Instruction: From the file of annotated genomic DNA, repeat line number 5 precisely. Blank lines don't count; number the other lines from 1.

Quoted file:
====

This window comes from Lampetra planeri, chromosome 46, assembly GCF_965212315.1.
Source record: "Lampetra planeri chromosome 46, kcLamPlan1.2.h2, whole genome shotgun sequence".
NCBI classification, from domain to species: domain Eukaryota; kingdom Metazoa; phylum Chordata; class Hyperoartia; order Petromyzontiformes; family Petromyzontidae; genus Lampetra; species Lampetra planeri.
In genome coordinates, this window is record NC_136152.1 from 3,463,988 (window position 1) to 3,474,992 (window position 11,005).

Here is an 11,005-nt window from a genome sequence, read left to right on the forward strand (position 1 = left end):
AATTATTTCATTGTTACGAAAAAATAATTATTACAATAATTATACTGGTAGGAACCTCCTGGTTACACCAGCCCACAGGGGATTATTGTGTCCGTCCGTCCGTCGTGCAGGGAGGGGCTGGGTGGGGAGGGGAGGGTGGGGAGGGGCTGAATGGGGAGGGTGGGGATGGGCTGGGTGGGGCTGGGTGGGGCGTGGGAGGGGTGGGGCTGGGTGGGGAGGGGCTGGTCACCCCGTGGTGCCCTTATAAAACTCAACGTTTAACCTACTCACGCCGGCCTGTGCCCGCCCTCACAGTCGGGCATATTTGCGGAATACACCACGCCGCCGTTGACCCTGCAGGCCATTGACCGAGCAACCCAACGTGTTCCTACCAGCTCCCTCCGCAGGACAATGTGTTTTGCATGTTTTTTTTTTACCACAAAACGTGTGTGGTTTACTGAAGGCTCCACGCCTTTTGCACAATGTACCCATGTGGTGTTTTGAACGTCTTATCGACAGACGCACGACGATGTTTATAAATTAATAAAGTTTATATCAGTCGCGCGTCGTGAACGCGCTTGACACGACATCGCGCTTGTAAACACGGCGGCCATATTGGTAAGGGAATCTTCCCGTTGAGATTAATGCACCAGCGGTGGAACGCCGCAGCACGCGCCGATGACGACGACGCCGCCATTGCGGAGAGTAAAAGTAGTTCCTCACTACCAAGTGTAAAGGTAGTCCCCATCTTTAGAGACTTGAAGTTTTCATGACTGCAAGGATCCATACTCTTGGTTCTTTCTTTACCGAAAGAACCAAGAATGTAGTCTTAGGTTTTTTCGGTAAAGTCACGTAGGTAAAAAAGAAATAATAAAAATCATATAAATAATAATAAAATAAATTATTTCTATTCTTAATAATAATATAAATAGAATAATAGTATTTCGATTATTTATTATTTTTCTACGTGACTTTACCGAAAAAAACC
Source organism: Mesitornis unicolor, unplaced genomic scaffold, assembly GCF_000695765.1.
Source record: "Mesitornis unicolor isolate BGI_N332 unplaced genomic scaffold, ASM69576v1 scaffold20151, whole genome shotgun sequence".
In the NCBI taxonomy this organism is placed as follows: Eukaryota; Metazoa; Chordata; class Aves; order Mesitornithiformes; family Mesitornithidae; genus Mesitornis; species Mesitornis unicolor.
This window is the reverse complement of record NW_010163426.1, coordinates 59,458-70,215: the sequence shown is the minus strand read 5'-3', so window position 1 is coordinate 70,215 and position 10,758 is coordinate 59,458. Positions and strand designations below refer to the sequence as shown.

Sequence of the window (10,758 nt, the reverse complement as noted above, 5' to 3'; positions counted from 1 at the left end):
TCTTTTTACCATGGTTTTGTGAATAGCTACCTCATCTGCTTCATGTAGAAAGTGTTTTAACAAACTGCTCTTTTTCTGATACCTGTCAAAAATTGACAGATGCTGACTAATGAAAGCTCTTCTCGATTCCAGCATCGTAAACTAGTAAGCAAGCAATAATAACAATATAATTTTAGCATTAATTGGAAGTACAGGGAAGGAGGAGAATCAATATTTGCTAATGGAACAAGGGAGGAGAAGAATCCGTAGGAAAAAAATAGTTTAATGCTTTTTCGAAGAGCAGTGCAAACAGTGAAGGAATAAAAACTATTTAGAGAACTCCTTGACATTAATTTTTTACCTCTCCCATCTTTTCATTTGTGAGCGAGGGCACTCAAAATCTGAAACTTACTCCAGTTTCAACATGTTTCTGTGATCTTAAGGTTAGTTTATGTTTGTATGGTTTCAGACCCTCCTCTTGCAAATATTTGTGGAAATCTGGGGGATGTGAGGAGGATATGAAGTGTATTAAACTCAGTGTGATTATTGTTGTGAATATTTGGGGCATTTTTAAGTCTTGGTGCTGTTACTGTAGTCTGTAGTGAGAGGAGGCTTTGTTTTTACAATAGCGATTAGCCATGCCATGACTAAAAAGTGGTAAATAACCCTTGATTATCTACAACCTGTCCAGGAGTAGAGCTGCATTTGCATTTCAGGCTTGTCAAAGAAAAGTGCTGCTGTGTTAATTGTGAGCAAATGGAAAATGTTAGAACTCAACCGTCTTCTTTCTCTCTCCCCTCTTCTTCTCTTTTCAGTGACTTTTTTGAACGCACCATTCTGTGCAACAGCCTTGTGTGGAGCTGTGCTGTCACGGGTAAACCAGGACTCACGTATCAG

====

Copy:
Here is an 11,005-nt window from a genome sequence, read left to right on the forward strand (position 1 = left end):